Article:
Anyway, just briefly, the name was basically a cross between the 'Day today' (a UK news satire created by Chris Morris) American news reporter called Alabaster Codify (the show always used ridiculous reporter names, just to ramp up the surreal nature of it, one of my other favourites was Peter O'hanrahanrahan), and the infamous Dr Crippens, who at the time I had no idea of who he really was, and still don't really, I just liked the name, found it suitably silly. So that's the actual origin of the name dealt with.
Anyway, I still post on forums using this name, if only so that people who know me will recognise me. As for the playing cross gender, I tend to favour playing women in both on and offline games, all though I don't religiously do this, and in games where playing female is out of the question, it only bothers me because I find it ridiculous (examples include the few FPS games I play at work (I work in a gaming centre cyber cafe, and play games with the customers, most of whom play Counterstirke etc, alhtough these aren't the games I generally favour)) that, for example, CS assumes that there are no female terrorists or counter-terrorists in the world. I mean really, is it THAT assumed that women aren't violent to engage in these acts...just imagine 24 without any women as either baddies or goodies...I can't imagine it would have garnered any viewers at all.
Anyway, I keep on getting sidetracked and missing my point (apologies for the length of the post but I kind of have a lot to say). When I play games I play female. There are a variety of reasons, for example when I was young I found it pleasurable to have a female character to look at (irl I'm pretty much Straight male btw), and occasionally some 'amusing' things could happen in certain rpg's (I'm not particularly proud of the enjoyment I got from getting my Nikita character in Fallout 2 to pay for lesbian sex in the brothel, but I enjoyed it at the time) that wouldn't happen otherwise.
As I've grown up and started to formulate my ideas on sexuality and gender more wholly I've started to believe in attempting to break down gender stereotypes, assumptions and barriers in a number of ways. I attempt to wear dresses/skirts and typically female attire in a fairly masculine way (a short skirt and trousers for example). It always bothered me while growing up that it was perfectly acceptable for girls to wear trousers or a skirt at school, while boys had to wear trousers, and as growing older I have decided that it seems unfair to limit certain clothes to specific gender's, especially in the assumption that I must be a 'queer' or 'trannie' if I choose to wear a skirt (as should be clear I am in absolutely no way ashamed to be identified as these things, I merely consider them innaccurate terms that don't describe my character). I kind of tend towards an idea that gender should be wholly fluid, with more space in the middle ground for people who choose to be androgynous (both in the sense of presenting neither gender and in the sense of presenting both genders, for example my 'bearded lady' look at several costume parties where I've gone fully trans-dressed, apart from a distinct lack of shaving or make-up...to be honest it looks fairly horrific, but is an enjoyable way to spend the night nonetheless).
I enjoy the name Alabaster because it seems very ungendered (partly because it is not a commonly used name), and could be either male or female. I generally play female because in a way it seems like a more androgynous choice, if only beacuse my in-game and real-life persona's are opposite. Plus, if I play a character that is close to my own (which is very much in the middle, but leaning towards the masculine) then my character tends to be a little tomboyish. I would like to qualify these statements by saying that I'm not certain of this, as I've never played in a genuine MMO (I'm currently seeking one, but am worried about addiction setting in, as my personality is extremely addictive) but am absolutely fascinated by them. When I finally get in one I'll see how much this plays out, and you can be certain I'll at least start out as a female Alabaster Crippens. Also, when I do go fully online I expect myself to be very open about my 'true' gender so as to avoid accusations of dishonesty or building friendships upon a false premise, although I'm not sure how much of a problem this will be.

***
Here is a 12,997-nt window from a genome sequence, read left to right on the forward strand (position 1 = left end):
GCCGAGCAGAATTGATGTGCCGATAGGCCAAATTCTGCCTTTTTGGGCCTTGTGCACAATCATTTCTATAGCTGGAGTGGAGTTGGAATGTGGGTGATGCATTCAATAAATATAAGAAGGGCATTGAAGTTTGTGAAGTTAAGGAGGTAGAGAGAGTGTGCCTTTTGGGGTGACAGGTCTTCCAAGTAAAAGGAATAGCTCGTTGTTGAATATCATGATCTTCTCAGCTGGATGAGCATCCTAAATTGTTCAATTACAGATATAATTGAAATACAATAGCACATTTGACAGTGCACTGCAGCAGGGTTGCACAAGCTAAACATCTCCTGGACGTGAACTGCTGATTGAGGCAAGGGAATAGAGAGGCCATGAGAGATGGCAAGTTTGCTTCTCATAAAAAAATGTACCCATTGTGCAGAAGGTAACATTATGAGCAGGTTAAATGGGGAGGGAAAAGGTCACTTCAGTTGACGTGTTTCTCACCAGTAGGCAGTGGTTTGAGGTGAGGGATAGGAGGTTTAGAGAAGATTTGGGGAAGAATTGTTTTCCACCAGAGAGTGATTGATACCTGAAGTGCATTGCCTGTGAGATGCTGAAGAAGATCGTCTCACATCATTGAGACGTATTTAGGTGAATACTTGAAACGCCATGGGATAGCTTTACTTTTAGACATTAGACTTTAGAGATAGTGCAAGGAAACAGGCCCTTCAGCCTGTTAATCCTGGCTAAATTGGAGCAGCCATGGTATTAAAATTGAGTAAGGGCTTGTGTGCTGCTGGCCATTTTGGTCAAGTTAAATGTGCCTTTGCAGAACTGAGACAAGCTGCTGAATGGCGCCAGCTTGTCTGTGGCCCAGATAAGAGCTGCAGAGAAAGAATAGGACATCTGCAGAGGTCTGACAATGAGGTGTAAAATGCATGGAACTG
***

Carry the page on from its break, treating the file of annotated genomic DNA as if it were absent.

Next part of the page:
For posterity I'd like to record my other game personae, which have been both male and female, and generally named after historical or pop culture figures, or simply names I like/find amusing/would consider calling my children, in no particular order they are: Che, Stavros, Delmonte, Nikita, Thania and Beth. I think that's all.
Once again I apologise for the size of this post and its rambling nature. I may even have to add to it when I realise I've forgotten something. Sorry
Posted Oct 7, 2006 8:32:43 PM | link
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Posted Oct 10, 2006 5:21:25 PM | link
Pardon me, people, but like many of us I've been waiting for someone to ask me this question for yonks. So here goes.
What's interesting is that, in all this, no one has yet brought up the idea of creating names through anagrams, or otherwise rearranging names and adding bits (as was the fad with "Jedi names" around about the time Phantom Menace came out).
My night elf main on WoW was the first character I rolled after eagerly ripping the disks out the box and going through the tiresome installation, and I haven't put as much effort into naming since.
I basically wrote out my whole name, and tried to arrange the letters into something elf-sounding. I guess I already had fragments in my head based on various (obvious) literary sources. I then just took the first part of that name, which is short, catchy, pretty RP, and just happens to sound rather like David Bowie's character in Labyrinth. That was an accident, but one that I'm fine with.
I've never used the anagram idea since. I normally just go for something that "feels right" and which I think I can live with, and I guess part of that process is patching together pieces from elsewhere and using your own glue and sandpaper.
Posted Oct 19, 2006 7:29:55 AM | link
I get asked about my nick all the time and used to have a templated response.
Today I expanded on it a little on my site...
To "the historian"
you mother fucker, you know who I am and I know who you are. If I hear you ever talk to cynthia again, I will beat the living shit out of you. I know where you work. If you have any balls email me a time and place I want to meet up with you in person so bad.
Posted Apr 4, 2007 11:35:44 PM | link